1 Answer | Add Yours
The climax of Marquez's "A Very Old Man with Enormous Wings" occurs when the old angel causes such a sensation that a traveling carnival and a circus arrive in the town of Pelayo and his wife, Elisenda. Other oddities that come are a Portuguese man who could not sleep because the noise of the stars disturbed him, a sleepwalker who got up at night to undo the things he had done while awakes, and many others with servious maladies.
Alongside all these oddities, the "angel" takes no part "in his own act." He is too passive for the crowds. Instead, they turn their attention on the new sensation. Because she represents a kind of "magic" from fairytales and folklore, the people turn their attention to her.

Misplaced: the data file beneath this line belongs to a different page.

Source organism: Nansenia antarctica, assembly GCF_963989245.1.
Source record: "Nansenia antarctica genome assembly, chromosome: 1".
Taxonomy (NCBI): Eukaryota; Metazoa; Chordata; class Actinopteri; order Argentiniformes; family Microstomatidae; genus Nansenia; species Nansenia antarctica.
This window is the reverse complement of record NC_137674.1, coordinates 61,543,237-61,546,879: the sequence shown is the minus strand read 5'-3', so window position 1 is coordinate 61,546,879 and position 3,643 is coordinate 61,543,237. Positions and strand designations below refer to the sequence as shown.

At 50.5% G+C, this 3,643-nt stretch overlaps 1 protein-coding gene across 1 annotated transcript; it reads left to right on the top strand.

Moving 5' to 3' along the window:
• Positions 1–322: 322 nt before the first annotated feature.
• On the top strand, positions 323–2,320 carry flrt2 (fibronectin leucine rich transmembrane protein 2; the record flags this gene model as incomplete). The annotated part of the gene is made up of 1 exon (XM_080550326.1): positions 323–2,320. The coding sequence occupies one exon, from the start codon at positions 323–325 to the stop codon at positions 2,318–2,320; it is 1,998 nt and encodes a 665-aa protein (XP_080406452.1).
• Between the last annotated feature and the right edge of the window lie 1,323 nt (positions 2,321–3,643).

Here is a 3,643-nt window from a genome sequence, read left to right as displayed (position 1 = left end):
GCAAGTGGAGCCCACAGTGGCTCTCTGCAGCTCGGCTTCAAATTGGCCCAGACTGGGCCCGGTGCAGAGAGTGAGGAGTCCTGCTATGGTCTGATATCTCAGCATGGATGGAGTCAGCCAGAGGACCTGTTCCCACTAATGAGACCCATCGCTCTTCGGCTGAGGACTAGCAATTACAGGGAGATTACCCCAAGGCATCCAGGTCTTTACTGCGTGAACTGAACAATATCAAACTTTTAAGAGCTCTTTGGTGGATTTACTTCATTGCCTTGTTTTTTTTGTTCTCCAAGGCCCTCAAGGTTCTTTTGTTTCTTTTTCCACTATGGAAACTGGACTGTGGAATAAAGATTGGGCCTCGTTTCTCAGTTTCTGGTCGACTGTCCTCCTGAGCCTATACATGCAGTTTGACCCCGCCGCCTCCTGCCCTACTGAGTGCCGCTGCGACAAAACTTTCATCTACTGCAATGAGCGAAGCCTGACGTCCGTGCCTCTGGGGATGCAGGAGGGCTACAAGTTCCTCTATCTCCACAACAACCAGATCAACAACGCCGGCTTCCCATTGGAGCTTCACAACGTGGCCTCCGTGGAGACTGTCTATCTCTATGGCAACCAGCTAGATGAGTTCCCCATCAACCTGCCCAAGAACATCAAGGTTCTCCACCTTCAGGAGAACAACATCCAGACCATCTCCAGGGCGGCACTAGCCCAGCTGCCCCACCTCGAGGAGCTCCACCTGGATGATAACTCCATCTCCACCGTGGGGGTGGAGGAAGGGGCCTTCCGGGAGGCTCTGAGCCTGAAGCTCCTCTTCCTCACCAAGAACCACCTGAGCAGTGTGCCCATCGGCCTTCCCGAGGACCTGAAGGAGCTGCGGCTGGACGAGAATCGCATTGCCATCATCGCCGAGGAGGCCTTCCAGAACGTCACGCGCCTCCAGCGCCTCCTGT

The woman who had been changed into a spider finally crushed him completely. That was how Father Gonzaga was cured forever of his insomnia and Pelayo's courtyard went back to being as empty as during the time it had rained three days and crabs walked through the bedrooms....A spectacle so...full of human truth and with such a fearful lesson was bound to defeat without even trying that of a haughty angel who scarcely deigned to look at mortals.
After this, the old man with wings stays out of the way. However, his wings grown back, and finally he flies away, Elisenda is relieved that "he was no longer an annoyance in her life." Thus, simple human folly wins over the patient exaggerated character.
We’ve answered 318,988 questions. We can answer yours, too.Ask a question